Short-term treatment with a low-dose opioid was associated with significantly improved health status in chronic obstructive pulmonary disease (COPD) patients with advanced disease and chronic breathlessness despite optimal pharmaceutical and non-pharmaceutical treatment.
In a randomized trial of over 100 patients, twice daily treatment for 4 weeks with an oral sustained-release morphine (10 mg) was associated with a significantly lower COPD Assessment Test (CAT) score compared to placebo (-2.18 points, 95% CI -4.14 to -0.22, P=0.03), reported researcher Daisy Janssen, MD, PhD, of Maastricht University in The Netherlands, and colleagues.
No significant change in respiratory outcomes was observed in either treatment group, according to the findings in JAMA Internal Medicine.
“Low-dose morphine treatment, therefore, seems to be safe even in this group of patients with moderate-to-severe COPD,” Janssen and colleagues wrote. They added that fear of respiratory depression associated with opioid use in advanced COPD “might be unfounded.”
Management of breathlessness is an important treatment goal in advanced COPD, the group explained, and previous studies have explored the use of low-dose opioids in the palliative care of patients with advanced disease.
Although low-dose opioids are recommended for end-of-life care or advanced disease in patients with refractory breathlessness in several treatment guidelines, including those of the American Thoracic Society, the researchers noted that evidence for the recommendation remains limited.
A study published earlier this year in Thorax found 1-week treatment with low-dose, oral, sustained-release morphine to be associated with improvements in patients with severe, chronic breathlessness.
“Physicians remain reluctant to prescribe opioids for breathlessness in COPD for fear of respiratory depression,” the researchers wrote, noting that while their own systematic review showed no evidence for this, most of the included studies were small and did not measure arterial blood gases.
“To our knowledge, (ours) is the first study powered to detect a change in respiratory outcomes of morphine treatment,” they wrote.
The randomized MORDYC study originally included 124 COPD patients with moderate to very severe breathlessness (modified Medical Research Council [mMRC] breathlessness grades 2-4) recruited from 2016 to 2019, with data on 111 patients included in the final analysis. Mean [SD] age was 65.4 years [8.0], and 54% were men.
Difference in arterial partial pressure of carbon dioxide (PaCO2) was numerically higher in the morphine group (1.19 mm Hg, 95% CI -2.70 to 5.07, P=0.55).
No significant or clinically relevant change in mean or worst breathlessness was observed between the morphine and placebo groups, although 48% and 35%, respectively, responded to the treatment (mean breathlessness improvement of 1.0 point on a 0-10 numeric rating scale). Morphine-treated patients with the worst breathlessness (mMRC grades 3 to 4) also showed an improvement of 1.33 points over the previous 24 hours (95% CI -2.50 to -0.16, P=0.03).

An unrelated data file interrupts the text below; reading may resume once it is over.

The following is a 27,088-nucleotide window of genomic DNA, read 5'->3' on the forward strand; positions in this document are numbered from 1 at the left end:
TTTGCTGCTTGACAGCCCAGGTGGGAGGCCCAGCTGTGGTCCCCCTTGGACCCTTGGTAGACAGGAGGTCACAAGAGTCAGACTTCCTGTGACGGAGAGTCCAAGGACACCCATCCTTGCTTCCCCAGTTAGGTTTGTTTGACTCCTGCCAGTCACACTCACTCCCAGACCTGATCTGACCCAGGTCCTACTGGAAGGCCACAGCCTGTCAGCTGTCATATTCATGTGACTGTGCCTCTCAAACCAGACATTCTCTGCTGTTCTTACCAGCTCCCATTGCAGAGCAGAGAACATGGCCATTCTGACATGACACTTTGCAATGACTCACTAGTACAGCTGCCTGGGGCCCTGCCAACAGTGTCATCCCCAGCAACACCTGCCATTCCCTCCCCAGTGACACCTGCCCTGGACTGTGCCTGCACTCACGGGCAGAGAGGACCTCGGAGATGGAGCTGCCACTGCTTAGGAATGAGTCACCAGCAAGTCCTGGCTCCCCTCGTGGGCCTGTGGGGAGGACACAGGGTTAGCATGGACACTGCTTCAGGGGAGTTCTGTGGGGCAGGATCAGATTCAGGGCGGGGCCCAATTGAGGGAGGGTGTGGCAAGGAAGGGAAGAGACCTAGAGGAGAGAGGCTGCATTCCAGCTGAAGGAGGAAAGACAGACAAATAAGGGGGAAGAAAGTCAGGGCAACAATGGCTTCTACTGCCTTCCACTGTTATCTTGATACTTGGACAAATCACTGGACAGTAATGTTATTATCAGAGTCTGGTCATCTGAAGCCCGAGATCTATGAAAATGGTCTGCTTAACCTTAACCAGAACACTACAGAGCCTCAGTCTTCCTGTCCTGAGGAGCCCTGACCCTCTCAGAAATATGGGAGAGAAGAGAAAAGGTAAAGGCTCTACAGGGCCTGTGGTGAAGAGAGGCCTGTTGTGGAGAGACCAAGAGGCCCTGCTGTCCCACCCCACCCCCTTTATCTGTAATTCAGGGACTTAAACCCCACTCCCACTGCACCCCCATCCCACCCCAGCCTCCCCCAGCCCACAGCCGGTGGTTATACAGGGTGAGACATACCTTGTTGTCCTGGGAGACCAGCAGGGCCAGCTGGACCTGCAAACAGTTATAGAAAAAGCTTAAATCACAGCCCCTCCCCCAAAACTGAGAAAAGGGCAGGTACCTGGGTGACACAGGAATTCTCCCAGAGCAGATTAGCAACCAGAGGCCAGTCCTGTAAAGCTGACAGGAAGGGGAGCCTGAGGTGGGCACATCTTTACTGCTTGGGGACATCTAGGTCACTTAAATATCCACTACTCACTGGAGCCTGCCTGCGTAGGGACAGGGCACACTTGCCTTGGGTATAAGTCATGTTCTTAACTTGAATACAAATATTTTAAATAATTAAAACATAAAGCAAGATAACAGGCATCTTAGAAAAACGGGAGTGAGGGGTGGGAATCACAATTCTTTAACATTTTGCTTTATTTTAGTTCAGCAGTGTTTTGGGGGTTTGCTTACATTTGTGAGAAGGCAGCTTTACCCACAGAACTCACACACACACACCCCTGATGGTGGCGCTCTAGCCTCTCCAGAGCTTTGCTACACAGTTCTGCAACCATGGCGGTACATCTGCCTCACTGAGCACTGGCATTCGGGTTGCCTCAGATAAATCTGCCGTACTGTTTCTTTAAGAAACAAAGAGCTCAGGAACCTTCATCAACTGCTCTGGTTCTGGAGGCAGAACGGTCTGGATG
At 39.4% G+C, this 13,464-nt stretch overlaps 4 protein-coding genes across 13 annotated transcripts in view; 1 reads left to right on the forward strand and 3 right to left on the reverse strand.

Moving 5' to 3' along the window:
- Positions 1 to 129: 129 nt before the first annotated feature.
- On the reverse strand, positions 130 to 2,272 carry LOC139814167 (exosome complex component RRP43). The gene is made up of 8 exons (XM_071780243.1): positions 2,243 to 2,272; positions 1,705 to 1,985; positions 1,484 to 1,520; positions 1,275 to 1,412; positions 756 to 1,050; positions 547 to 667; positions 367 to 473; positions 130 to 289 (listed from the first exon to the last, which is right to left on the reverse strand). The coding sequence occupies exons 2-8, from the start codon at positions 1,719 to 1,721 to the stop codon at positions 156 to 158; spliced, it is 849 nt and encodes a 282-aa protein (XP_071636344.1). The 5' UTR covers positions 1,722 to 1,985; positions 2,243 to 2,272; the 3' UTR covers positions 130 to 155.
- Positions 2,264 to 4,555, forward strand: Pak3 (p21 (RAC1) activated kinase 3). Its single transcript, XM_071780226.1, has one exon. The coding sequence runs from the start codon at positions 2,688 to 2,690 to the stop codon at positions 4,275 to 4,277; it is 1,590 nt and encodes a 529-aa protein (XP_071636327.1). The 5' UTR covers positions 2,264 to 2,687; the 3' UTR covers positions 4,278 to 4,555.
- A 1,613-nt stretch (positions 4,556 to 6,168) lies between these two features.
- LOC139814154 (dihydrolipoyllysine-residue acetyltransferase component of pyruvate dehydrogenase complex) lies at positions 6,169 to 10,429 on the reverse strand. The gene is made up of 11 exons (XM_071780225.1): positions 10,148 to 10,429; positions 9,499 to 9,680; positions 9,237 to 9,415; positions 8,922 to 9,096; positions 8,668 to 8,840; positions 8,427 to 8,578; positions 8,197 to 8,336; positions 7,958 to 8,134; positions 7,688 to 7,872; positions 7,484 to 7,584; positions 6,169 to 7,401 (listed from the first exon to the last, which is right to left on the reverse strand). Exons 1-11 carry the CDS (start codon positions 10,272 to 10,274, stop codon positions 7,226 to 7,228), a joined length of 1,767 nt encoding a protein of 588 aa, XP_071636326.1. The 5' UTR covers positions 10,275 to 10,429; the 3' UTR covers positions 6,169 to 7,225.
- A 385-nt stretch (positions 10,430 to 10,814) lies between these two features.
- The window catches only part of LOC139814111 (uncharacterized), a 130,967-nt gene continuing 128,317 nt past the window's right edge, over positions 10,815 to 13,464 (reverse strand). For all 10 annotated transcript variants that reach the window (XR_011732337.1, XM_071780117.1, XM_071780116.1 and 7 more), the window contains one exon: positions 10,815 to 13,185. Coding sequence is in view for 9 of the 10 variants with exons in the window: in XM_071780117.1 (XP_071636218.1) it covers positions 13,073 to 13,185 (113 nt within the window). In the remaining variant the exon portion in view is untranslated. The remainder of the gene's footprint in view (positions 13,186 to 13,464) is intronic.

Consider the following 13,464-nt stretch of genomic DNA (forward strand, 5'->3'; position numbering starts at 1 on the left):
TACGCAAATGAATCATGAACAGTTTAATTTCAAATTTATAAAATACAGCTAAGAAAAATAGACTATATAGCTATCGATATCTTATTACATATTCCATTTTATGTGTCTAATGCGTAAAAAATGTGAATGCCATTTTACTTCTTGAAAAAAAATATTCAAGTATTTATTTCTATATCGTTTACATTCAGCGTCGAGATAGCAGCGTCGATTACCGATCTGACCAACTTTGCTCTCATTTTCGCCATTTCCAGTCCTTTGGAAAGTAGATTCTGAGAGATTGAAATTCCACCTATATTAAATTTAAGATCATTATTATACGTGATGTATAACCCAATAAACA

The researchers noted that while the 2.18-point improvement on CAT (which measures disease-specific health status) did not reach the trial’s originally defined minimal clinically important difference (MCID) threshold of 3.18 points, the MCID was reassessed after the publication of a 2017 study that redefined MCID as 2.0 to 3.0.
In an editorial published with the study, Eric Widera, MD, of the University of California San Francisco, wrote that while it is “reasonable to use the most current evidence to help interpret findings … lowering the threshold that defines a clinically meaningful difference at the end of the study suggests that the role of opioids on health status is likely small for the population studied.”
Widera wrote that the failure to show a clinically meaningful improvement in breathlessness may have been due to the inclusion of patients with severe dyspnea in the study.
Widera concluded that while opioids should never be prescribed as a first-line treatment for COPD patients with chronic breathlessness, the clinical evidence now confirms that they have a place in the treatment in a subset of patients with severe symptoms.
“For patients whose breathlessness remains refractory and severe (mMRC grade 3 or 4), most of the evidence over the last 4 decades has demonstrated that carefully prescribed low-dose opioids can yield a small yet clinically important improvement in breathlessness for individuals with advanced COPD,” he wrote.
Funding for this research was provided by the Netherlands Organization for Health Research and Development.
Janssen reported receiving personal fees from Novartis and AstraZeneca.
Widera reported no relevant conflicts.